After working for two months, I had surgery in December 2015 to remove my entire thyroid. I then went through radioactive iodine treatment to make sure all the cancer cells in my body were gone. I had to go on a special diet and get full body scans.”   

“The recovery process post surgery was tough because I could barely swallow or eat. I was basically lying in bed for three weeks. I still remember the first night after my surgery when I threw up a little bit because of the medication I was on. That was one of the worst pains I’ve ever felt. My parents were in the bathroom with me, and I just started cussing (which I never do in front of my parents) as I was so mad about the pain. My parents were so sad for me, and it’s something I vividly remember to this day.

Prior to my diagnosis, I had booked a Global Medical Brigades trip to visit Guatemala at the end of December, three weeks after my surgery. I still really wanted to go on the trip, but my parents were worried that it would be too much after my surgery. However, my doctors were on board and I was so convinced that I had to go, so they gave in. I had to wear bandages for my scars, and I did get tired easily, but it was worth it. The trip was all about taking care of other people, and it helped me feel incredibly grateful for my journey.

Finding her Love

“One of my friends texted me in November, a month before my surgery to introduce me to a friend of her boyfriend’s she thought I’d like. It was kind of random and unexpected, but the next morning, I received a text from a stranger.”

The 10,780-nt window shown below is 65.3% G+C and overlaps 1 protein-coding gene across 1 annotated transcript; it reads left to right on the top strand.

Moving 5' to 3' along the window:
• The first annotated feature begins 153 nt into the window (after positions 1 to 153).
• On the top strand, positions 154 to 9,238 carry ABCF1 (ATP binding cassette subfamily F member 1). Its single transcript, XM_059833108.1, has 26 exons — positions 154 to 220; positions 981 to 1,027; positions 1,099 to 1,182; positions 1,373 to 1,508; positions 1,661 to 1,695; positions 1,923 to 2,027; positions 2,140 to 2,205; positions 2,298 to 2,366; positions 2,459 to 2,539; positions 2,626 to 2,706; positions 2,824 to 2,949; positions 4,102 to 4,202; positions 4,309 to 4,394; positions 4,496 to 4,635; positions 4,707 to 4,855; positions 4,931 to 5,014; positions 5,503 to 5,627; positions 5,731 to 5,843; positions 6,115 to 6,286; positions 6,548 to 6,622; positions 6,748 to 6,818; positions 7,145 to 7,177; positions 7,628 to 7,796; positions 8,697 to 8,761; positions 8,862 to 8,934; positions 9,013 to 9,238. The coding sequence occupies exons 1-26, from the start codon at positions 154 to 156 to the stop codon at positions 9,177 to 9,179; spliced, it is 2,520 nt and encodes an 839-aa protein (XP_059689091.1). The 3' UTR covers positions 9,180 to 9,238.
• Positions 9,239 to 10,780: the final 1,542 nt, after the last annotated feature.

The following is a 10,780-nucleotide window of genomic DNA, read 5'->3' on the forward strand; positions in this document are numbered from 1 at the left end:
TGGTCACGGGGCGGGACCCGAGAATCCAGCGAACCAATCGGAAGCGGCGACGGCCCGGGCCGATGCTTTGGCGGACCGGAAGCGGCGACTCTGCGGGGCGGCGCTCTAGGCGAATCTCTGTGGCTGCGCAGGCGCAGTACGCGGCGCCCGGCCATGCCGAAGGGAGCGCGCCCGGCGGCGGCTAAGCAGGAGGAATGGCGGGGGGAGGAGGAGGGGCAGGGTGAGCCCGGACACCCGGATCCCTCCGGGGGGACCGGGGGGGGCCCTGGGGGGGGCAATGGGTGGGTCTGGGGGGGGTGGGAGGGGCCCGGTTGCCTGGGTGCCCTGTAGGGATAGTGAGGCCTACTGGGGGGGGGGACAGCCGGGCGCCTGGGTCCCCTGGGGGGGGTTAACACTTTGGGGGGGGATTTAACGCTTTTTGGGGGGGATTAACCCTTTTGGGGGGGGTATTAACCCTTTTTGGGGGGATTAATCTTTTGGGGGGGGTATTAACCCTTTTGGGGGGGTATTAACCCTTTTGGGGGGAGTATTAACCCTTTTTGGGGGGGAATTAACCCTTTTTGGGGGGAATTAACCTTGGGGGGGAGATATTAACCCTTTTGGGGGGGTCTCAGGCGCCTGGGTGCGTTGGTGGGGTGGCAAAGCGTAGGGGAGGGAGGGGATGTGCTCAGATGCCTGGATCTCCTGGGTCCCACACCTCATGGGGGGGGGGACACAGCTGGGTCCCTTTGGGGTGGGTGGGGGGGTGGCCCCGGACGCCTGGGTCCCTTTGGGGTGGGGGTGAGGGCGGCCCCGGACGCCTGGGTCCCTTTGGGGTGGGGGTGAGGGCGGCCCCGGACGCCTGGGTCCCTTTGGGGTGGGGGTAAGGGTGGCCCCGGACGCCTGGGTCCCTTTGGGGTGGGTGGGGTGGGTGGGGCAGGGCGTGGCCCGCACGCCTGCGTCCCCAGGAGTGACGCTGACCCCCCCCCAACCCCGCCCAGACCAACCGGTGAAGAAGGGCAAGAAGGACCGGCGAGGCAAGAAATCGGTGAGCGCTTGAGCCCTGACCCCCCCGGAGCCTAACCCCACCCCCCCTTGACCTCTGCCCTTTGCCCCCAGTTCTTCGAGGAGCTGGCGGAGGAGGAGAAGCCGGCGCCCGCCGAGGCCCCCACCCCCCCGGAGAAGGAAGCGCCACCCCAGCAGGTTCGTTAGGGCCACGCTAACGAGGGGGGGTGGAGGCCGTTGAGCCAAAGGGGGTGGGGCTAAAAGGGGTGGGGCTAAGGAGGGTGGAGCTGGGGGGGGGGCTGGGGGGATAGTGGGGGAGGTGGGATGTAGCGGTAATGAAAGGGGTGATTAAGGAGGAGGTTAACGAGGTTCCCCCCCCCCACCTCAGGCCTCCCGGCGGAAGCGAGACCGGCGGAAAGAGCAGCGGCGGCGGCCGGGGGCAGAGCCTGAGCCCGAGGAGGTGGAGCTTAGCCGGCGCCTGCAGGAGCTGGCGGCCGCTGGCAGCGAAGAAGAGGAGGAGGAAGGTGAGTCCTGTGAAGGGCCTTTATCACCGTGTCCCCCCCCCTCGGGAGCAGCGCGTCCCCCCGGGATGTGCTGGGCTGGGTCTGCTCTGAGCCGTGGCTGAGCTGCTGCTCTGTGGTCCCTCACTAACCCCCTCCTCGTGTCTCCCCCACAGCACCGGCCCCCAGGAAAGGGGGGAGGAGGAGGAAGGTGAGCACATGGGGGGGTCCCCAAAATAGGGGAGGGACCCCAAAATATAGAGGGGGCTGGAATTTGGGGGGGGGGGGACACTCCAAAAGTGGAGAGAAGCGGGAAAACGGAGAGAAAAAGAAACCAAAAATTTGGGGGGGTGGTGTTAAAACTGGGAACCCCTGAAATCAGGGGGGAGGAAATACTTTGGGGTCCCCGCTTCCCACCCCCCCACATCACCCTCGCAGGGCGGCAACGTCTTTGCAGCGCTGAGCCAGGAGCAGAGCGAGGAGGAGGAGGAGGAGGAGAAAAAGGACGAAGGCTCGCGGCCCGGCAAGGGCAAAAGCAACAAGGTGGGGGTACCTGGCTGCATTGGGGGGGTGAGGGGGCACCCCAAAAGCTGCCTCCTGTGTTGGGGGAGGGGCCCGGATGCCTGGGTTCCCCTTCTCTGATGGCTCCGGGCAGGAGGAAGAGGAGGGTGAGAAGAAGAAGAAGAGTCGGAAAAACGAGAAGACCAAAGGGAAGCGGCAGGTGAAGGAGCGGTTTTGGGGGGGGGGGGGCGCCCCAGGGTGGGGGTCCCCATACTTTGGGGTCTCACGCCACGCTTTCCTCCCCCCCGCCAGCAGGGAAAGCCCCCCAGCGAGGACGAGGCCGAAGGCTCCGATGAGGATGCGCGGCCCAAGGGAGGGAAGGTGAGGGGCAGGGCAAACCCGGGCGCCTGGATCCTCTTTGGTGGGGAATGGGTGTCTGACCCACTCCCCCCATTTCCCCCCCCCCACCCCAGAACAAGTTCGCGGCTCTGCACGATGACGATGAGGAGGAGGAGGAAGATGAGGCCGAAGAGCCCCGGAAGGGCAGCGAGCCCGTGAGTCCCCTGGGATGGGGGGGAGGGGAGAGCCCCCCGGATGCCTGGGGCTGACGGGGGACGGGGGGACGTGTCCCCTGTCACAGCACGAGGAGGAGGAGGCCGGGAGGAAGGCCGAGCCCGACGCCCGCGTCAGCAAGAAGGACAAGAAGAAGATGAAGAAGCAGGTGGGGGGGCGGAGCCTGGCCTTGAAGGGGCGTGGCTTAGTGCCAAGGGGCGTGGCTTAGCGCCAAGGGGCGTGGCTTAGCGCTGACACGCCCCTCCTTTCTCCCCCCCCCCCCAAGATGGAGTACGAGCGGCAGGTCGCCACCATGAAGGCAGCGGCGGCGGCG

“Enter Rajan. He texted me Friday morning asking what I was doing that weekend. My friend had only told him that I was in nursing school in Chicago. I remember freaking out and texting my friends to see what I should reply to him. I ended up telling him I was at home in Virginia (which didn’t make sense because it was a random weekend) and then texted him that I was diagnosed with cancer and was back home. He said ‘I’m glad you’re going to be OK.’ If someone I had been set up with told me they had cancer, I would’ve definitely not reacted that positively. It felt like a breath of fresh air to hear that, and he became a big part of my recovery. We’d FaceTime every day, even when I couldn’t physically speak. We’d just sit there and watch TV together. It was peaceful.  

Everything happened really fast from there, and I knew I’d found the right person in Rajan. We met in person in December before I went to Guatemala. We just knew then that this was it and told our parents we wanted to get married. I remember some people thinking I was crazy to get married before finishing my college education. It was a rollercoaster of emotions, but we knew we would figure it all out together. We really went from the lowest of the lows with cancer to the highest of the highs in starting our life together.”

Shaping her Career

“Post cancer, I started working as a nanny and started online school. I received my Bachelors Degree in Healthcare Administration at Grand Canyon University. It took two years, but the great thing about online school was that it gave me a ton of flexibility. I was able to work, plan my wedding and study at the same time.